The last few years have seen a resurgence of vaccine-preventable diseases in the United States. Whatever the cause of this may be, increasing incidence of these diseases poses a particular risk to patients who are not able to receive the vaccines, including babies less than 3 months of age. Pertussis (“whooping cough”) is especially dangerous in this population, with infants comprising the majority of pertussis-related cases and deaths in 2012 and 2013.1
Citing ongoing work in several phase 1 and 2 trials, the CDC’s Advisory Committee on Immunization Practices (ACIP) issued a proposal in 2011 for a new, two-pronged strategy to combat the rising consequences of neonatal pertussis.2 First, they recommended “cocooning” vulnerable babies by updating the vaccinations of those family members who would be in direct contact with the patient. This form of “herd immunity” is based on the idea that the rapid immune response of people previously exposed to a disease (or vaccinated) is enough to block transmission to those they have close contact with. As it turned out, this effort was logistically difficult for pediatrics offices to implement and compliance was not what it should have been.3
The second approach was to update the mother’s vaccine while she was still 27-36 weeks pregnant. We know there is no risk to the fetus from these immunizations. Maternal antibodies would cross the placenta and remain circulating in the infant for up to 6 months, thereby providing some passive immunity during that vulnerable period. Public health data have since validated the ACIP’s model that predicted this strategy would prevent around 900 cases of infant pertussis each year, including 400 hospitalizations and 9 deaths. This policy worked so well that, in October of 2012, the ACIP further recommended that the pertussis vaccine be given to all pregnant women during each of their pregnancies. The rationale is that the dose is less about bolstering the mother’s immunity and more about prompting the production of large numbers of protective anti-pertussis antibodies that spill over into the fetal circulation.2The American College of Obstetricians and Gynecologists4as well as the American Academy of Pediatrics5have since endorsed this recommendation. Similar protocols have been established for the inactivated influenza vaccine.6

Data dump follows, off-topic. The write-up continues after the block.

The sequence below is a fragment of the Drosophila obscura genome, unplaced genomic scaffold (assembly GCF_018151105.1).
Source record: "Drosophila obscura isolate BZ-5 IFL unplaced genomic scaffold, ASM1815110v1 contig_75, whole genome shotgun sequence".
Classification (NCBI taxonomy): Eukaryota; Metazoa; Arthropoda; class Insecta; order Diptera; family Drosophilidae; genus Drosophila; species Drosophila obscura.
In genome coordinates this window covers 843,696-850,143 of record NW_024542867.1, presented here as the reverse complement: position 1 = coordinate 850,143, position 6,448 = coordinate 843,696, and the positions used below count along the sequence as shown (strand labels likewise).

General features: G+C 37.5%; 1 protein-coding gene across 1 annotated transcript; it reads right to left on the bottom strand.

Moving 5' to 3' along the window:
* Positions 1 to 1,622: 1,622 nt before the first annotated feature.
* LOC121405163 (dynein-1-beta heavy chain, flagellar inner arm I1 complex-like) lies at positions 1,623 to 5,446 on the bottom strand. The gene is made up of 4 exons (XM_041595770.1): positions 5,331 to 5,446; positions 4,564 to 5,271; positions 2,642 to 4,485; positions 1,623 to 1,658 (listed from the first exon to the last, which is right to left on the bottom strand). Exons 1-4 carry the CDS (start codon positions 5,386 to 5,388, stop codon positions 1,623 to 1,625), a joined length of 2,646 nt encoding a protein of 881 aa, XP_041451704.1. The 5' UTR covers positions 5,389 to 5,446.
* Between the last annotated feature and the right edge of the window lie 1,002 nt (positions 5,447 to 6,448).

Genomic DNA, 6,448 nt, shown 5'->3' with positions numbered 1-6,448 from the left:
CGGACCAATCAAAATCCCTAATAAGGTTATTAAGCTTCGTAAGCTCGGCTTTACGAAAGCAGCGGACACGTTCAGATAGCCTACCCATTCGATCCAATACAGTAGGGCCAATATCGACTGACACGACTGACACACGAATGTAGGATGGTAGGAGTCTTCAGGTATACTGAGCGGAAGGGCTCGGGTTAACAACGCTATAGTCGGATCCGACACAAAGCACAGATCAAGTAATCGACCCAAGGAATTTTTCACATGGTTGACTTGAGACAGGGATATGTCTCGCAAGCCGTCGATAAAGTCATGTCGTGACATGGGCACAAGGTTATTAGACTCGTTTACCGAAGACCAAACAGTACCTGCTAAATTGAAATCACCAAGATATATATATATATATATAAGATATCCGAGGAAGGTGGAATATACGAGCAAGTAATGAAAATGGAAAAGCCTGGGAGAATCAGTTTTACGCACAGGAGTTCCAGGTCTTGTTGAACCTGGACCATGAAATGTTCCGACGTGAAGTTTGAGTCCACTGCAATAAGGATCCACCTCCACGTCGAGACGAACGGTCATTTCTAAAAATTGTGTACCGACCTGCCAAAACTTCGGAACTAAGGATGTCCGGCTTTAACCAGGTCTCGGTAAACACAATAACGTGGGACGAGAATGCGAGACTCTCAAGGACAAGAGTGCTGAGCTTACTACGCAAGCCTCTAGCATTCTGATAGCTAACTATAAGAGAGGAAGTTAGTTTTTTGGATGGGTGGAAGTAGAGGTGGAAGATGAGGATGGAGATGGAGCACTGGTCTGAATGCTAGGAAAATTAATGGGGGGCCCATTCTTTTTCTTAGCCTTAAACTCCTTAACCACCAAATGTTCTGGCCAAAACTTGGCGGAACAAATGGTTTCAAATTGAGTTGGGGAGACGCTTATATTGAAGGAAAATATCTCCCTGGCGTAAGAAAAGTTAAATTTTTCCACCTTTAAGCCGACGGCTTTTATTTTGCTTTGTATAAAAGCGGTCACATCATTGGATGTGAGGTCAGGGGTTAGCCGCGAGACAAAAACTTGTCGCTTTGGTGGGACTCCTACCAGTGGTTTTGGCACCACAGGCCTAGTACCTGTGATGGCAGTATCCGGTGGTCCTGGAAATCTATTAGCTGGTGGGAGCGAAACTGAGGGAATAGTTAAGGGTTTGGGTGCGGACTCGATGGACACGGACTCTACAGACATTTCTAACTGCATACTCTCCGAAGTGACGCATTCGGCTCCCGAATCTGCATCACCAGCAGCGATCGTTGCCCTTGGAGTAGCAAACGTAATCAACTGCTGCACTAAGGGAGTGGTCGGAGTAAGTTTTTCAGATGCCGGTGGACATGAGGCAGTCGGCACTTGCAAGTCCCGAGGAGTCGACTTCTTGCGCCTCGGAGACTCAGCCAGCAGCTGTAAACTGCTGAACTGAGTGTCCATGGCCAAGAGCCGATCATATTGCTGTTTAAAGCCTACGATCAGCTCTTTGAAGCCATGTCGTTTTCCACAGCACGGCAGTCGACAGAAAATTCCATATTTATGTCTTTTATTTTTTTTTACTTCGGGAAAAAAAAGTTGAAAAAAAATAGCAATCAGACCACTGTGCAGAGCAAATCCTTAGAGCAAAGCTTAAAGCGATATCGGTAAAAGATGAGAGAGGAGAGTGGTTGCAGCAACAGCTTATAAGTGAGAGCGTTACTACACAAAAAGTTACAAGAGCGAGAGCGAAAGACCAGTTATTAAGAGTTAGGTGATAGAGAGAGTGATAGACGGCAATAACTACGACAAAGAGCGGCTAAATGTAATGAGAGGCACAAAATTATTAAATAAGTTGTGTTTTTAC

As a bonus, the acellular pertussis vaccine is bundled with tetanus toxoid and reduced diphtheria toxoid into the Tdap shot. The two toxoids act as adjuvants that improve the body’s response to the pertussis antigen, as well as promoting immunity to their respective pathogens. The Tdap vaccine contains no live organisms.
James Abbey, MD
1. Pertussis Outbreak Trends. Center for Disease Control and Prevention. 06/17/2014. Available at: http://www.cdc.gov/pertussis/outbreaks/trends.html. Accessed 07/02/2014.
2. Center for Infectious Diseases (U.S.), Centers for Disease Control (U.S.). Updated Recommendations for Use of Tetanus Toxoid, Reduced Diphtheria Toxoid, and Acellular Pertussis Vaccine (Tdap) in Pregnant Women — Advisory Committee on Immunization Practices (ACIP). Morbidity and Mortality Weekly Report. 02/22/2013;62.
3. Lessin HR, Edwards KM. Immunizing Parents and Other Close Family Contacts in the Pediatric Office Setting. Pediatrics. January 1, 2012;129(1):e247-e253.
4. ACOG. Update on immunization and pregnancy: tetanus, diphtheria, and pertussis vaccination. Committee Opinion No. 566. Obstetrics and Gynecology. 2013;121:1411-1414.
5. Additional Recommendations for Use of Tetanus Toxoid, Reduced-Content Diphtheria Toxoid, and Acellular Pertussis Vaccine (Tdap). Pediatrics. October 1, 2011 2011;128(4):809-812.
6. Bridges CB, Coyne-Beasley T, Advisory Committee on Immunization P, Group AAIW, Centers for Disease C, Prevention. Advisory Committee on Immunization Practices recommended immunization schedule for adults aged 19 years or older - United States, 2014. Morbidity and Mortality Weekly Report. Feb 7 2014;63(5):110-112.